Make us your home page
Instagram

Today’s top headlines delivered to you daily.

(View our Privacy Policy)

Dunedin commissioners vote 3-2 to keep fluoride in the water

DUNEDIN — The City Commission voted Tuesday to keep fluoride in the public water supply, siding with widespread scientific consensus and rejecting critics who have protested the mineral as illegal toxic waste.

Commissioners voted 3-2 in support of the public health additive, splitting with Pinellas County commissioners who last month voted to end fluoridation for 700,000 residents after a clanging of vocal dissent.

Though Dunedin's vote will affect a much smaller contingency — the 30,000 residents on city taps — it lends a larger victory to the dentists and health professionals who have spoken for decades in fluoride's defense.

"In the name of science and public health, my arguments are on the side of safety," said Vice Mayor Ron Barnette. "We've heard a lot of rhetoric. And this rhetoric is not based on science."

Commissioners didn't get there without a fight. Speaking for two hours, two dozen residents derided fluoride as a poison that could lead to cancer and mental retardation. One Tarpon Springs resident who had earlier warned of a lawsuit, Chris Hrabovsky, said loudly as he left City Hall, "I'll see you in court."

In their dissenting votes, Mayor Dave Eggers and commissioner Julie Ward Bujalski said residents should be able to choose whether they want fluoride in their tap water, a response to opponents' arguments that public fluoridation was government-forced "mass medicating."

"Everything in my body wants to say … I want the choice," Bujalski said. "I want to be able to choose what I do and what I drink."

Nine supporters, including practicing and retired dentists and leaders of a low-income community dental outreach, vouched for fluoride as a safe and effective tool to prevent cavities and tooth decay.

"There is no science that opposes this," said Ed Hopwood, a dentist and associate professor of dentistry at the University of Florida. "This is nothing to be scared of."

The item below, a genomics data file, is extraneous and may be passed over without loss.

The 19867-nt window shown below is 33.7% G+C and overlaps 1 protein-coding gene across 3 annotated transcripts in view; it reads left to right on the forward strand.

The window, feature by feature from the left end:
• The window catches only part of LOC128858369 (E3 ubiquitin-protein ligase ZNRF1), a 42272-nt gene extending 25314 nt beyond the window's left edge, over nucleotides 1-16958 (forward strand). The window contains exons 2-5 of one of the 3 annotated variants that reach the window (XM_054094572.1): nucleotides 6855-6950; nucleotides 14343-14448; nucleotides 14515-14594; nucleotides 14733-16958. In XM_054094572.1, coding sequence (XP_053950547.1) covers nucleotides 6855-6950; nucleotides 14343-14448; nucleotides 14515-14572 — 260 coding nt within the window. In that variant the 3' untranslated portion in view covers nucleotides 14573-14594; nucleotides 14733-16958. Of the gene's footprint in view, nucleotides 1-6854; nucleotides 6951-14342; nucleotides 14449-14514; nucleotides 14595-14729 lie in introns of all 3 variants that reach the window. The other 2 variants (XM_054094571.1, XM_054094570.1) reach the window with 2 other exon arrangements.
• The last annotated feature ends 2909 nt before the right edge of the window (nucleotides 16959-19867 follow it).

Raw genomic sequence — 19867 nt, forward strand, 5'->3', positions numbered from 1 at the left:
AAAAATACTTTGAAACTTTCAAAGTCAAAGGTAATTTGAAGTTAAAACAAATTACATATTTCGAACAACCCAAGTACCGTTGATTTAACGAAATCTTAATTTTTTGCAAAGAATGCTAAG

But they were largely outnumbered by opponents who called fluoride a secretive poison that residents were powerless to resist. Resident Felicity Coddington, who blamed fluoride for spots on her teeth, said the water smelled like rat poison. She received a round of applause.

When one supporter said fluoride was backed by the scientific community, someone in the crowd said loudly: "So was bloodletting."

Amid this summer's budget talks, city officials said cutting fluoride would save about $16,000 a year and cancel the $50,000 replacement of an aging fluoride tank. A public workshop in September drew crowds of fluoride detractors and one supporter, a dentist, who was booed.

Dunedin in 1992 followed the town of Belleair to become the second Pinellas municipality to fluoridate its water, rejecting opponents who said fluoride contributed to wrinkles and AIDS.

St. Petersburg, Gulfport and Belleair continue to fluoridate their water supplies. Pinellas County's reversal takes effect at the end of the year.

Dunedin has long been a pioneer for public water. Drawing from an expansive well field, Dunedin relies solely on water pumped from within city limits. In 1999, the prime minister of Singapore and a contingent of U.S. Secret Service agents visited Dunedin's reverse-osmosis water plant, one of the earliest in the world.

Nearly three-quarters of Americans using public utilities drink from fluoridated water supplies.